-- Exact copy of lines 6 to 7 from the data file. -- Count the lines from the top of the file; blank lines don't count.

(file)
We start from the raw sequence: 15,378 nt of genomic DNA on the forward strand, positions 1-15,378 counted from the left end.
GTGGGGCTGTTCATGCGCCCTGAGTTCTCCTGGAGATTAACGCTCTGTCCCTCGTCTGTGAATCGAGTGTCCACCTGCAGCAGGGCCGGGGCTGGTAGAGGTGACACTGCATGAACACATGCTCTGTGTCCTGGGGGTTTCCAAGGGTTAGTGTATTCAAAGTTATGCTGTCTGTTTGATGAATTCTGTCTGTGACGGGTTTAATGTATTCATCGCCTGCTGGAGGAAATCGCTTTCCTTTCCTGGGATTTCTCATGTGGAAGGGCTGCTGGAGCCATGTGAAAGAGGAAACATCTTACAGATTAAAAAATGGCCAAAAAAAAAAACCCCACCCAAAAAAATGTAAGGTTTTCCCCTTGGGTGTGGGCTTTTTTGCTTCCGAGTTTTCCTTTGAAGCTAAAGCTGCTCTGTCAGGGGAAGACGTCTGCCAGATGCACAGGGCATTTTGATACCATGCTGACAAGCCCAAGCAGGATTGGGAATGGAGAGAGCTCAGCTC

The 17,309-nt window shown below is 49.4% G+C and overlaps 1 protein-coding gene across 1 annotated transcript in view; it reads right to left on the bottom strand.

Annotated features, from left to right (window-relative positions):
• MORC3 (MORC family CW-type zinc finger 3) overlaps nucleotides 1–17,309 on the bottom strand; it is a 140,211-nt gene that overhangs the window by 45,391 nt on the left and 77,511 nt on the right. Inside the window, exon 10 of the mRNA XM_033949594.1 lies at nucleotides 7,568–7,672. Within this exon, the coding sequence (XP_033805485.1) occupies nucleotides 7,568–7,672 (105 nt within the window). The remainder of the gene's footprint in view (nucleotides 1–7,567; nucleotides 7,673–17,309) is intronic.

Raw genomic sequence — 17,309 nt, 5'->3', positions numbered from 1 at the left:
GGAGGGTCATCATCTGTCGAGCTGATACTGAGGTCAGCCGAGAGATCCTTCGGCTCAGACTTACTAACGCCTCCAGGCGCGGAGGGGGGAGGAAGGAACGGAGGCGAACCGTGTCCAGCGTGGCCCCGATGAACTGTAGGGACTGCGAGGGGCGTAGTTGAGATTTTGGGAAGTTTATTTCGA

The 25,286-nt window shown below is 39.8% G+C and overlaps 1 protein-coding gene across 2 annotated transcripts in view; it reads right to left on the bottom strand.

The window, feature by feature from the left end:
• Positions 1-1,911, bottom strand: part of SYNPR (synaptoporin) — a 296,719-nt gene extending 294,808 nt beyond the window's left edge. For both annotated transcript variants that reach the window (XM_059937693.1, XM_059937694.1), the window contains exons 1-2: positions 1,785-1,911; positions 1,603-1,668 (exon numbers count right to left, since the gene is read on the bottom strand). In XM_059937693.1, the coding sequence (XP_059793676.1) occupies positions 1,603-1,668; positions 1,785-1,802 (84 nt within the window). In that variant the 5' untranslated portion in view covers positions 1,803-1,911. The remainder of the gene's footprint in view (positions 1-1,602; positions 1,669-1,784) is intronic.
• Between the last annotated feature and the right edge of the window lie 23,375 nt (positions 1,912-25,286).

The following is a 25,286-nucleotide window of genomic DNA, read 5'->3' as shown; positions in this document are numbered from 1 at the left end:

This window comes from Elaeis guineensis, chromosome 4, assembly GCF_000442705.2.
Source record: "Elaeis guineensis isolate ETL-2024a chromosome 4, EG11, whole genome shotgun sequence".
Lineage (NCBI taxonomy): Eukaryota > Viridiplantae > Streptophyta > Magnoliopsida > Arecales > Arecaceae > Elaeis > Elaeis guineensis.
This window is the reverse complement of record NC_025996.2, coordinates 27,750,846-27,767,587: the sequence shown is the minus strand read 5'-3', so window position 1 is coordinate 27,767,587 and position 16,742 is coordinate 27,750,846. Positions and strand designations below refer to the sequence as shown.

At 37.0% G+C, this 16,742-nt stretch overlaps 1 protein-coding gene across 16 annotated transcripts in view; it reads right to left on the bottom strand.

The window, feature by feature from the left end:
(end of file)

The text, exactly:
Raw genomic sequence — 17,309 nt, 5'->3', positions numbered from 1 at the left:
GGAGGGTCATCATCTGTCGAGCTGATACTGAGGTCAGCCGAGAGATCCTTCGGCTCAGACTTACTAACGCCTCCAGGCGCGGAGGGGGGAGGAAGGAACGGAGGCGAACCGTGTCCAGCGTGGCCCCGATGAACTGTAGGGACTGCGAGGGGCGTAGTTGAGATTTTGGGAAGTTTATTTCGA